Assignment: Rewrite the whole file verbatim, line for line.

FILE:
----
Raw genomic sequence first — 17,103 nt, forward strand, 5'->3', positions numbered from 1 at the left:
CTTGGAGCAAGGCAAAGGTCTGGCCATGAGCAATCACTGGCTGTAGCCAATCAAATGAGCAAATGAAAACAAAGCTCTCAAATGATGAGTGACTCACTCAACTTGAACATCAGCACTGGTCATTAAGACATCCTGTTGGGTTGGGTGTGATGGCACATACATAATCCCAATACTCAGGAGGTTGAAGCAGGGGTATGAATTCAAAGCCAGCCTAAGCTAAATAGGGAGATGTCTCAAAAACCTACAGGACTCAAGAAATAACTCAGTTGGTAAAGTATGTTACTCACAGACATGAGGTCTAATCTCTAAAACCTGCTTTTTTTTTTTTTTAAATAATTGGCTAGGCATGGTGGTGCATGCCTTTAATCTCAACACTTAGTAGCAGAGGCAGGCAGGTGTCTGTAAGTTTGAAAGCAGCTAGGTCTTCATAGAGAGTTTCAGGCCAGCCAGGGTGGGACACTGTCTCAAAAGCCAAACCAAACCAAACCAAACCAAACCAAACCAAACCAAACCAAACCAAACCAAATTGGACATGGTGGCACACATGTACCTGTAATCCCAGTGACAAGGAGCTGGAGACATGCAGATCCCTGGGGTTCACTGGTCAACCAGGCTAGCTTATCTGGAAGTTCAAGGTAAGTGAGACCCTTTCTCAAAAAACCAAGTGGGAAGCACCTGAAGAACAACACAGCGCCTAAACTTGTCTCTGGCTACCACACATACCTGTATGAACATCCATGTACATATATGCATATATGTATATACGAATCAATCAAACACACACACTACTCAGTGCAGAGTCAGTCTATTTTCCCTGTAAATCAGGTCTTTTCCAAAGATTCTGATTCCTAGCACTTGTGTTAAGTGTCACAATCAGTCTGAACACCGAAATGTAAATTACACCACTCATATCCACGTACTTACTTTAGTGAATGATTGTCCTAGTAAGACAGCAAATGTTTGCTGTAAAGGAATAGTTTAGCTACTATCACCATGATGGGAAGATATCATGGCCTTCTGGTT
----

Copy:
Raw genomic sequence first — 17,103 nt, forward strand, 5'->3', positions numbered from 1 at the left:
CTTGGAGCAAGGCAAAGGTCTGGCCATGAGCAATCACTGGCTGTAGCCAATCAAATGAGCAAATGAAAACAAAGCTCTCAAATGATGAGTGACTCACTCAACTTGAACATCAGCACTGGTCATTAAGACATCCTGTTGGGTTGGGTGTGATGGCACATACATAATCCCAATACTCAGGAGGTTGAAGCAGGGGTATGAATTCAAAGCCAGCCTAAGCTAAATAGGGAGATGTCTCAAAAACCTACAGGACTCAAGAAATAACTCAGTTGGTAAAGTATGTTACTCACAGACATGAGGTCTAATCTCTAAAACCTGCTTTTTTTTTTTTTTAAATAATTGGCTAGGCATGGTGGTGCATGCCTTTAATCTCAACACTTAGTAGCAGAGGCAGGCAGGTGTCTGTAAGTTTGAAAGCAGCTAGGTCTTCATAGAGAGTTTCAGGCCAGCCAGGGTGGGACACTGTCTCAAAAGCCAAACCAAACCAAACCAAACCAAACCAAACCAAACCAAACCAAACCAAACCAAATTGGACATGGTGGCACACATGTACCTGTAATCCCAGTGACAAGGAGCTGGAGACATGCAGATCCCTGGGGTTCACTGGTCAACCAGGCTAGCTTATCTGGAAGTTCAAGGTAAGTGAGACCCTTTCTCAAAAAACCAAGTGGGAAGCACCTGAAGAACAACACAGCGCCTAAACTTGTCTCTGGCTACCACACATACCTGTATGAACATCCATGTACATATATGCATATATGTATATACGAATCAATCAAACACACACACTACTCAGTGCAGAGTCAGTCTATTTTCCCTGTAAATCAGGTCTTTTCCAAAGATTCTGATTCCTAGCACTTGTGTTAAGTGTCACAATCAGTCTGAACACCGAAATGTAAATTACACCACTCATATCCACGTACTTACTTTAGTGAATGATTGTCCTAGTAAGACAGCAAATGTTTGCTGTAAAGGAATAGTTTAGCTACTATCACCATGATGGGAAGATATCATGGCCTTCTGGTT